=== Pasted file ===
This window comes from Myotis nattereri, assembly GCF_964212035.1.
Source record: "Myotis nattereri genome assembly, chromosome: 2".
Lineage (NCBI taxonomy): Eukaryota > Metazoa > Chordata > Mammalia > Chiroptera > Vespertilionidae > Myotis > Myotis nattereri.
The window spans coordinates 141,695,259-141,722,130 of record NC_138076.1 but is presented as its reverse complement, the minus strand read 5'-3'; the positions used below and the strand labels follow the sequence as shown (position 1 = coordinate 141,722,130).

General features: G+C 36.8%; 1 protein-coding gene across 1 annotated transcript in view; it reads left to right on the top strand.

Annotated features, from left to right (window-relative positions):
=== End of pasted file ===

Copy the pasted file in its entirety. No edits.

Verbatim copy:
This window comes from Myotis nattereri, assembly GCF_964212035.1.
Source record: "Myotis nattereri genome assembly, chromosome: 2".
Lineage (NCBI taxonomy): Eukaryota > Metazoa > Chordata > Mammalia > Chiroptera > Vespertilionidae > Myotis > Myotis nattereri.
The window spans coordinates 141,695,259-141,722,130 of record NC_138076.1 but is presented as its reverse complement, the minus strand read 5'-3'; the positions used below and the strand labels follow the sequence as shown (position 1 = coordinate 141,722,130).

General features: G+C 36.8%; 1 protein-coding gene across 1 annotated transcript in view; it reads left to right on the top strand.

Annotated features, from left to right (window-relative positions):